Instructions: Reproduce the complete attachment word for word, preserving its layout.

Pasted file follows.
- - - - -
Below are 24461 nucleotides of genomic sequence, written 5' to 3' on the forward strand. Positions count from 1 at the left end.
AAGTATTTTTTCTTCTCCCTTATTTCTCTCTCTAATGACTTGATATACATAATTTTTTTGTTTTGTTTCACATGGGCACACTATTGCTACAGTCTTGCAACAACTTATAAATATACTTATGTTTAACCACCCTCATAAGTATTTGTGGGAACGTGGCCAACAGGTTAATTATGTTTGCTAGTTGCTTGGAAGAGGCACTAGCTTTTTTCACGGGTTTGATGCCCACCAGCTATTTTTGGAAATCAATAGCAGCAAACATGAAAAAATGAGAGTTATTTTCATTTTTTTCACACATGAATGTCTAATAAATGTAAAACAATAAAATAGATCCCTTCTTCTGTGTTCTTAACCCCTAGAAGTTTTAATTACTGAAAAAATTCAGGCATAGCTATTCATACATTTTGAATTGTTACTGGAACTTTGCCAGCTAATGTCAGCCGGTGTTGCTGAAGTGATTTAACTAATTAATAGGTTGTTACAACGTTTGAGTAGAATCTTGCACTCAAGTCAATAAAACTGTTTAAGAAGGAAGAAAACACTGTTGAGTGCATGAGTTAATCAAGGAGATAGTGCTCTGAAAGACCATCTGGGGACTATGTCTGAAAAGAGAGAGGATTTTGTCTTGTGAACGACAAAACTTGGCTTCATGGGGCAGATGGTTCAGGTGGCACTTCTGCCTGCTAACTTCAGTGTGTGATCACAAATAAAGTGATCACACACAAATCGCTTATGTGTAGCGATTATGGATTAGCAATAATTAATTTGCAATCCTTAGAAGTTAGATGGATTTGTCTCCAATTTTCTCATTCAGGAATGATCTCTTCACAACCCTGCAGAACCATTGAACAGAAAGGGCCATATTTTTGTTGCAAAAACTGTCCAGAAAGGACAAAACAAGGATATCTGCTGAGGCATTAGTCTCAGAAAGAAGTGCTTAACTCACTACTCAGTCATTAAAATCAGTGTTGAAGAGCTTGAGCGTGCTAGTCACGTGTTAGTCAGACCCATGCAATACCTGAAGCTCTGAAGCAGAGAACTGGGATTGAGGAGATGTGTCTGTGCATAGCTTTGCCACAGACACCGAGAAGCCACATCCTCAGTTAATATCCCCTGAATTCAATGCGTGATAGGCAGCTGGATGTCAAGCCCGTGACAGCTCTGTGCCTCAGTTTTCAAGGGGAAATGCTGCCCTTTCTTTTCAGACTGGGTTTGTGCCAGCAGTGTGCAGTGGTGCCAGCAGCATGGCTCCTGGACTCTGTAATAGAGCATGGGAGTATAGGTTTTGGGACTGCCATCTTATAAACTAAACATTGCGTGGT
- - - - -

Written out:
Below are 24461 nucleotides of genomic sequence, written 5' to 3' on the forward strand. Positions count from 1 at the left end.
AAGTATTTTTTCTTCTCCCTTATTTCTCTCTCTAATGACTTGATATACATAATTTTTTTGTTTTGTTTCACATGGGCACACTATTGCTACAGTCTTGCAACAACTTATAAATATACTTATGTTTAACCACCCTCATAAGTATTTGTGGGAACGTGGCCAACAGGTTAATTATGTTTGCTAGTTGCTTGGAAGAGGCACTAGCTTTTTTCACGGGTTTGATGCCCACCAGCTATTTTTGGAAATCAATAGCAGCAAACATGAAAAAATGAGAGTTATTTTCATTTTTTTCACACATGAATGTCTAATAAATGTAAAACAATAAAATAGATCCCTTCTTCTGTGTTCTTAACCCCTAGAAGTTTTAATTACTGAAAAAATTCAGGCATAGCTATTCATACATTTTGAATTGTTACTGGAACTTTGCCAGCTAATGTCAGCCGGTGTTGCTGAAGTGATTTAACTAATTAATAGGTTGTTACAACGTTTGAGTAGAATCTTGCACTCAAGTCAATAAAACTGTTTAAGAAGGAAGAAAACACTGTTGAGTGCATGAGTTAATCAAGGAGATAGTGCTCTGAAAGACCATCTGGGGACTATGTCTGAAAAGAGAGAGGATTTTGTCTTGTGAACGACAAAACTTGGCTTCATGGGGCAGATGGTTCAGGTGGCACTTCTGCCTGCTAACTTCAGTGTGTGATCACAAATAAAGTGATCACACACAAATCGCTTATGTGTAGCGATTATGGATTAGCAATAATTAATTTGCAATCCTTAGAAGTTAGATGGATTTGTCTCCAATTTTCTCATTCAGGAATGATCTCTTCACAACCCTGCAGAACCATTGAACAGAAAGGGCCATATTTTTGTTGCAAAAACTGTCCAGAAAGGACAAAACAAGGATATCTGCTGAGGCATTAGTCTCAGAAAGAAGTGCTTAACTCACTACTCAGTCATTAAAATCAGTGTTGAAGAGCTTGAGCGTGCTAGTCACGTGTTAGTCAGACCCATGCAATACCTGAAGCTCTGAAGCAGAGAACTGGGATTGAGGAGATGTGTCTGTGCATAGCTTTGCCACAGACACCGAGAAGCCACATCCTCAGTTAATATCCCCTGAATTCAATGCGTGATAGGCAGCTGGATGTCAAGCCCGTGACAGCTCTGTGCCTCAGTTTTCAAGGGGAAATGCTGCCCTTTCTTTTCAGACTGGGTTTGTGCCAGCAGTGTGCAGTGGTGCCAGCAGCATGGCTCCTGGACTCTGTAATAGAGCATGGGAGTATAGGTTTTGGGACTGCCATCTTATAAACTAAACATTGCGTGGT